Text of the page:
Urias throws a rather easy 95 mph fastball, commanding well at 91-94 with two plus pitches in a curveball and changeup. He repeats well, per Law’s report, and he’s grown out of a soft, stocky build to 6-foot-2 and 210 pounds. He’s yet to get to 100 pitches in a single outing and has generally been held to 80 or fewer this season, suggesting he’s at least a year away from starting in the big leagues. But he’s dominating Pacific Coast League batters — 29-3 K/BB ratio and a .163 opponents batting average — and may not be far behind Giolito in joining baseball’s next wave of young pitching stars.

There’s no question the stuff and delivery project to ace status. The only question is when he arrives.

6. Tyler Glasnow, RHP — Pittsburgh Pirates
Glasnow has struggled some with his command and control in five starts this season, but the stuff has been as advertised, touching 96 mph and spinning a plus curveball.

He’s yet to show a useful changeup with any consistency, suggesting his first time in the majors could be spent in the Pirates bullpen in a pennant race, but considering the early-season performance of both Jeff Locke and Jonathon Niese, Glasnow likely is an upgrade over one if not both.

Scout: “I’d be worried about his ability to get through five or six consistently,” said one scout of Glasnow’s current projection in the big leagues.

7. Rafael Devers, 3B — Boston Red Sox
Devers, 19, is the highest rated prospect that started the 2016 season lower than the Double-A, and the Carolina League has been a challenge for the left-handed hitting Dominican native. Devers batted .144/.245/278 in 24 games through May 4, but seven of his 13 hits have gone for extra bases and he’s drawn 12 walks versus 17 strikeouts.

Devers may stay in Salem all season as he not only works on the hit tool — and a swing that gets loopy — and his defense at third base. As Law writes, Devers has a big-time arm, great hands and is agile despite being considered “big” for being just six feet tall.

One thing to watch for with Devers is his work versus left-handed pitching. While the numbers in 2015 don’t look great, he did bat .252 versus southpaws as an 18-year-old in the Sally League. It will take some time, but the power and ability to make contact will win out in the end. He’s probably 2-3 years from the majors, but likely cuts down Travis Shaw‘s maximum stranglehold on the hot corner at Fenway at three seasons.

8. Alex Reyes, RHP — St. Louis Cardinals
Reyes has yet to pitch in 2016 as he serves out his 50-game suspension for testing positive for a drug of abuse (marijuana) — not a performance enhancing substance.

Reyes should make his debut in the lower minors sometime in late May and eventually — and likely quickly — work his way to Triple-A Memphis. He’s just 21 with a projectable frame at 6-foot-3 and 190 pounds and already sits 93-98 mph and has hit 100 in the past. He has tremendous arm speed and the ball explodes out his hand with late life all over the zone and some armside run.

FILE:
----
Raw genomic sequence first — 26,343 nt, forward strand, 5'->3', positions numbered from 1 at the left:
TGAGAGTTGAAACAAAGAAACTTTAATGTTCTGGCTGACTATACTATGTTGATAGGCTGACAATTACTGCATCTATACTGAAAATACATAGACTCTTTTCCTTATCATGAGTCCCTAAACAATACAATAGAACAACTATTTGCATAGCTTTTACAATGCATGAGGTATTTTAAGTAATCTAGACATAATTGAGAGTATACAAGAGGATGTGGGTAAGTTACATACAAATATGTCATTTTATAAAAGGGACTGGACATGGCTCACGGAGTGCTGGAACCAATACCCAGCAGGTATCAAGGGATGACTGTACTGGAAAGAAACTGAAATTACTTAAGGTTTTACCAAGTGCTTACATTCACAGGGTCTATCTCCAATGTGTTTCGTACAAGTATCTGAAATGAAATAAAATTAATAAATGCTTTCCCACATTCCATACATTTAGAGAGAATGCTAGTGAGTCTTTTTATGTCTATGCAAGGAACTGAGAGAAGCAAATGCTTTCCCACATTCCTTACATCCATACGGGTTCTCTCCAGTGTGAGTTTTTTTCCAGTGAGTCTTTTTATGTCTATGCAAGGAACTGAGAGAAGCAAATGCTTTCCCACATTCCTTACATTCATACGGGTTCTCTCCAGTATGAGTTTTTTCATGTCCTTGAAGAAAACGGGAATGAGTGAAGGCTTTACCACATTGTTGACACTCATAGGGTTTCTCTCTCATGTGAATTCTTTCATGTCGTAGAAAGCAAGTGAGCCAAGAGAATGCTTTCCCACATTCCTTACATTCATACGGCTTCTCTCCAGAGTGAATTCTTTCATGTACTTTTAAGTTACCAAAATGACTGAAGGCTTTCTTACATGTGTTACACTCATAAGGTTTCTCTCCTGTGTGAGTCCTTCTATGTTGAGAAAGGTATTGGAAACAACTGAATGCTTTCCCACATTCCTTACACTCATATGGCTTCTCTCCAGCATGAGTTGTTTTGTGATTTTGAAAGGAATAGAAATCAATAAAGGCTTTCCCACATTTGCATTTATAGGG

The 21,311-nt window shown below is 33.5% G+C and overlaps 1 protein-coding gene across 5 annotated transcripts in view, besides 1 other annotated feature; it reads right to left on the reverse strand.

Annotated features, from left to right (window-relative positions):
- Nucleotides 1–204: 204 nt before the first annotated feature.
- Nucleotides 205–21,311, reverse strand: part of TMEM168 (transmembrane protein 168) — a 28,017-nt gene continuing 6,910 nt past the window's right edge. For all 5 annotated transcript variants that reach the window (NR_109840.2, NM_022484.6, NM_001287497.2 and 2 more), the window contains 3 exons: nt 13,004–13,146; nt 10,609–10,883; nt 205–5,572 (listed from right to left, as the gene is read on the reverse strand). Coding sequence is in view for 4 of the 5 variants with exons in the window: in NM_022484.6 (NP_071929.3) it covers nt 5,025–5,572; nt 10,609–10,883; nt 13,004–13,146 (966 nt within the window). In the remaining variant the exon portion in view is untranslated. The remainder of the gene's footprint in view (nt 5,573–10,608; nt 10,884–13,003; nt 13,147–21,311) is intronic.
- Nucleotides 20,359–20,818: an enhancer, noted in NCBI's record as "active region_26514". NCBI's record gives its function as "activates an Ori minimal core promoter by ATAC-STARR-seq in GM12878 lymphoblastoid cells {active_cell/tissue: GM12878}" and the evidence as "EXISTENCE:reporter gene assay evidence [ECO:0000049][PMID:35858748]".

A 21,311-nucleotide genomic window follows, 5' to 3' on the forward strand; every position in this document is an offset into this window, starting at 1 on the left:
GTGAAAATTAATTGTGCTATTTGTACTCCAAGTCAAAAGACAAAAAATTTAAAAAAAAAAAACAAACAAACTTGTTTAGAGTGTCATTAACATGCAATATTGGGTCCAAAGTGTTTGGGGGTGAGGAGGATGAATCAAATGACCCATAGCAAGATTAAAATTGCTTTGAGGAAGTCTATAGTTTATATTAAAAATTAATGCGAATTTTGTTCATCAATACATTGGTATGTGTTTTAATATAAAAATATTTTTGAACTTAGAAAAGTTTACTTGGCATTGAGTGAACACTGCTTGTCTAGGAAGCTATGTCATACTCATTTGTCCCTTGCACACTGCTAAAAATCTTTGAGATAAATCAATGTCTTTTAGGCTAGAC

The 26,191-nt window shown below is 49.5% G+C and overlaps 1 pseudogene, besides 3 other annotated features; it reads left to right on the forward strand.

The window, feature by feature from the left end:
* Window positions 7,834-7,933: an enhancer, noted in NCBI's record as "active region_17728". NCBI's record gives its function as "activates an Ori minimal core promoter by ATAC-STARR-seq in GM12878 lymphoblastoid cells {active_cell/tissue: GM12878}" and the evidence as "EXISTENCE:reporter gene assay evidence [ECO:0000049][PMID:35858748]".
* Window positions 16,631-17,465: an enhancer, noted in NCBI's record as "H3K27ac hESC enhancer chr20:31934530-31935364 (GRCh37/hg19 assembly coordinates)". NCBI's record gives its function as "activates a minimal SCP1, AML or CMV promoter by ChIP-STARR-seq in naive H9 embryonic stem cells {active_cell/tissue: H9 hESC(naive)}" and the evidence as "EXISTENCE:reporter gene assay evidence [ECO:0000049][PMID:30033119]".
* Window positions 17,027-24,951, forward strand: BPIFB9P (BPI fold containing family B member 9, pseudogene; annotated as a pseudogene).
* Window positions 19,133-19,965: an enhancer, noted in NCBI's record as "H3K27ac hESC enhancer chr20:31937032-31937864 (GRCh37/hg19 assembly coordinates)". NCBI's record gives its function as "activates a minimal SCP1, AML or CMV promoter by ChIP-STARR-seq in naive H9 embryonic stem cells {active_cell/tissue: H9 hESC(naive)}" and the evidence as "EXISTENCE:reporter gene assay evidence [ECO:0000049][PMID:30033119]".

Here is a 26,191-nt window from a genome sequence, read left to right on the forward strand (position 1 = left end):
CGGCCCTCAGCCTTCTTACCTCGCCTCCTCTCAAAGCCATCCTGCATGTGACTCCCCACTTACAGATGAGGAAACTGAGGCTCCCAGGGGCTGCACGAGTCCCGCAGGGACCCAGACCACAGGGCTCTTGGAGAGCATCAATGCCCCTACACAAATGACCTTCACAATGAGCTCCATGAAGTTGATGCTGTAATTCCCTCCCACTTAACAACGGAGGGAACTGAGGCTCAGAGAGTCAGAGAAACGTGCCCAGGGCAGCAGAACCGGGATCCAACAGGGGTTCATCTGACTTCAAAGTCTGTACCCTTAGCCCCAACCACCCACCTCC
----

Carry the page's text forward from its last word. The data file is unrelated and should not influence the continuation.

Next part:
He did have a bout of shoulder soreness that cut about a month off his season a year ago, which mat be the only true concern moving forward. Law sees an ETA of 2017 as reasonable, though if he’s healthy he may have innings left for some kind of role later this season since his season will get started late.

9. Nomar Mazara, OF — Texas Rangers
Mazar exited the 2015 season with a lot of positives in his pocket at age 20 and now that he’s a just-turned 21-year-old big leaguers, the knocks have gone away.

Mazara has not showed the tendency to get out on his front foot and he’s used the middle of the field and gone the other way with two strikes. The left-handed batter went 6-for-12 with a homer in three games in Triple-A Round Rock before Shin-Soo Choo‘s injury landed him the majors. In 21 games with the Rangers, Mazara has been terrific, hammering three long balls and batting .325 with eight walks to balance out a reasonable 16 punch outs in 90 plate appearances. He’s also played a strong right field.

When Choo is ready to return, he should DH, perhaps even part time, and the Rangers should consider moving Ian Desmond in a deal to a team needing a shortstop.

10. Orlando Arcia, SS — Milwaukee Brewers
While the Brewers are likely even further away from contention than are the Phillies, Arcia is ahead of Crawford by a few months or more in terms of development. There are some similarities between the two, but Arcia doesn’t come with quite the upside, instead trading probability and the aforementioned timetable advantage.

Arcia is an above-average runner with above-average range and arm and a tremendous ability to come in on slow rollers and handle everything around the bag with big-time instincts. He’s not without power at the plate, perhaps reaching double figures in home runs while reaching the gaps regularly, but he’s aggressive and isn’t likely to post big OBP numbers, at least early in his career. This is what separates Crawford from Arcia in the long run.

Arcia’s at Triple-A Colorado Springs batting .304/.333/.435 in 23 games. He may need less than half of this season to prove he’s ready for the majors, but it’s unclear what the Brewers’ plan for him is considering their present status as a no-chance bottom feeder in the National League.

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Jason A. Churchill